Up until 1997 big yellow signs with sharp red frames informed you that foreigners were not allowed in the area around Boden.

At another time the same kind of signs shouted out “The Russians are Coming” and invited into a powerful art exhibition in one of Boden’s most spectacular buildings – Havremagasinet. The year was 2010 and Boden’s role as a military strategic defense against the east was over. The door to the world was open. Havremagasinet had turned into one of the largest art galleries in Sweden and has since then shown international contemporary art dealing with themes and topics such as democracy, human rights and freedom of speech.

When you think about it the choice is pretty obvious. Despite the restrictions on foreign guests Boden has always been in close communication with the outside world through its role in the Swedish defense strategy. The town grew around the military regiments, and what happened in the world was reflected in the city’s development. It still is – today Boden is welcoming new residents who have fled conflict areas and poverty.

Art is about looking at the world. In it’s best moments contemporary art has a unique ability to problematize events – political, human, social. To create reactions and counter-reactions. To make things visible, but not necessarily to take a stand. To formulate questions rather than giving answers. To found an arts center in Boden with the ambition to also connect to the location and it’s history, it is quite natural to continue to look towards an ever-changing society and the defense, not of areas and land, but of the right to free speech.

Havemagasinet’s first summer exhibition could welcome 13,000 visitors who could see the same work by the Russian art collective AES + F as the visitors at the Venice Biennale had done a few years earlier. But also other Russian contemporary art by Blue Soap Group, Alexander Brodsky and Diana Machulina. The basement was taken over by Fredrik Wretman together with sound artist Robert Henke, aka Monolake, with a work which highlighted the Russian gas pipeline in the Baltic Sea.

Summer of 2012 the exhibition shown was called Reoriented, pointing towards the reorientation Boden has undergone. Now it was about the Middle East, a very current topic given the tumultuous Arab Spring. Very helpful at that time was the internationally active art curator Jack Persekian who came with valuable contacts in this art scene. The Saatchi Gallery in London lent some works by the Syrian artist Diana Al-Hadid and at the exhibition the audience could, among other things see art created by an Iraqi artist Adel Abidin, Bouchra Khalili from Morocco, Laleh Khorramian, works in New York but was born in Iran and Marya Kazoun from Lebanon.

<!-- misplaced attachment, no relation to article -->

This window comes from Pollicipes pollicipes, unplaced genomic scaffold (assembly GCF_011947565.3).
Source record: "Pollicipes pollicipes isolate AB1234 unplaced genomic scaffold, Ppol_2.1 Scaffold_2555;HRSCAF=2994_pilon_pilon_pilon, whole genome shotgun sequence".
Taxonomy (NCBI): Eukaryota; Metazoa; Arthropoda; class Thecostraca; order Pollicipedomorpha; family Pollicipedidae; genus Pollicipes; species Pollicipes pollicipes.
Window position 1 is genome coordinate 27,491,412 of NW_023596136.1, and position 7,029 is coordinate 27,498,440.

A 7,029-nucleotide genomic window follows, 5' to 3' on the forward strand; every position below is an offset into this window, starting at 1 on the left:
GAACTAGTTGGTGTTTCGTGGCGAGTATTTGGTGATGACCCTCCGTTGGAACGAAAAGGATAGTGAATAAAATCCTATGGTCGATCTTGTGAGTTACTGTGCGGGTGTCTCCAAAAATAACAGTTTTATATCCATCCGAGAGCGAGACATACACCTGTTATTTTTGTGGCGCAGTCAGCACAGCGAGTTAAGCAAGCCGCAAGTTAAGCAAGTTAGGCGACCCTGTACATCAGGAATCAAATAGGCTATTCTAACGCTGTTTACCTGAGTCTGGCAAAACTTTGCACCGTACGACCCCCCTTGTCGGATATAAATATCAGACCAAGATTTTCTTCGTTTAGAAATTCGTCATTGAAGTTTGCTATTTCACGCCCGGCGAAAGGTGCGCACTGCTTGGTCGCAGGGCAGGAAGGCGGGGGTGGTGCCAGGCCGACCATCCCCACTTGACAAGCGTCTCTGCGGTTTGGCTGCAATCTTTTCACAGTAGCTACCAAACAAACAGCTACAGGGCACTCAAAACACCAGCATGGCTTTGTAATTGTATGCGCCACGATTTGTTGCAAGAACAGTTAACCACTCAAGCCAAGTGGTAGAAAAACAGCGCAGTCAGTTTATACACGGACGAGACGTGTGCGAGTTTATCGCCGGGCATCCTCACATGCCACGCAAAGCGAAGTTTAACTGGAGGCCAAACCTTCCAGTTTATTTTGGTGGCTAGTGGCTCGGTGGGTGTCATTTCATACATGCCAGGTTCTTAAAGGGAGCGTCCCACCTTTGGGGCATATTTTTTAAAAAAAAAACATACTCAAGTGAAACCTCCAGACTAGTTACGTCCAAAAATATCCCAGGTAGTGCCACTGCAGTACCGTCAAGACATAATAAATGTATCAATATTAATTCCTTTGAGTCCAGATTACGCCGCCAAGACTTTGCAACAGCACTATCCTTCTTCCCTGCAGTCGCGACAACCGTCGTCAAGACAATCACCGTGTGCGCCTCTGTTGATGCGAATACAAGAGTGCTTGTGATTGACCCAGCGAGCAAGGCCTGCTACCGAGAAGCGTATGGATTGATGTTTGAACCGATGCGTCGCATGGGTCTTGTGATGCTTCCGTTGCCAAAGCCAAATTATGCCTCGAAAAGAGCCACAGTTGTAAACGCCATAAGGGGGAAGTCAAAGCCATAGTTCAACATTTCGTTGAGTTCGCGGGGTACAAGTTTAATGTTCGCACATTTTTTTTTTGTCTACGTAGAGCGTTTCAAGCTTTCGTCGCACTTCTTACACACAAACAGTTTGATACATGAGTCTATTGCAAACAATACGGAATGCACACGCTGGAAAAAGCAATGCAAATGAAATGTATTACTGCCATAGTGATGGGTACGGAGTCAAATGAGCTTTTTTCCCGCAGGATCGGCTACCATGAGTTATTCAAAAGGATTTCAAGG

The Arab Spring continued in the fall of 2012 with the exhibition Liberation – a Process Review, where the head of the Sharjah Art Gallery in Cairo, Nagla Samir, brought together a number of artists who each gave their comments to the ongoing changes in Egypt. Artists who were active in the revolution, in revolt on Tahrir Square and the creating of what was hoped would be the new, democratic Egypt. The result was an educational journey between people, a rapprochement between different worlds that proved to have more similarities than differences.

Summer of 2013 it was time for the exhibition Elemental, Iceland and Beyond. Also this time Havremagasinet had established links with an international curator, Gregory Volk, based in New York. He brought a number of international well known artists to Boden – Olafur Eliasson, Kria Brekkan, Roni Horn, Roman Signer, Lawrence Weiner, Maria Friberg, Ivar Valgard, Birgir Andrésson, Ragna Róbertsdóttir, Hrafnhildur Arnardottir and Karin Sander.

This summer Havremagasinet returns to Russia. The exhibition Pussy Riot and The Cossacks will show Russian protest art, ranging from the seventies Sots-Art (Socialist Art) by Vitaly Komar and Alexander Melamid to today’s Pussy Riot. Russian artists have a long tradition of art activism which is not entirely safe to engage in in contemporary Russia. Given what is currently taking place in Ukraine and debate on human rights in Russia this exhibition is even more relevant.

The impressive rooms of Havremagasinet has been filled with the educational ambitions from the start. Hundreds of schoolchildren have been guided through the exhibitions and done artistic work in close conjunction to the displayed art. Children and adults have turned and twisted the concept, played with reality and created their own exhibits. Occasionally, some connection become very concrete: Boden now hosts many refugees and as a military town, it is not uncommon for Swedish children have their parents involved in wars in distant countries.

Even with big city standards is Havremagasinet is unique. Obviously the building, but also as an art institution. To find all of this is a military town in northern Sweden makes it important. In a part of the country where scientists often speak of “the natural resource curse” meaning the special little towns that often are results in a large-scale industry that comes with the natural resources, Havremagasinet points in an entirely different direction. This is a development we have long observed in European industrial countries. This says a lot about our globalized time and about the life that is lived also in places that can never be defined as the center.

Marianne Söderberg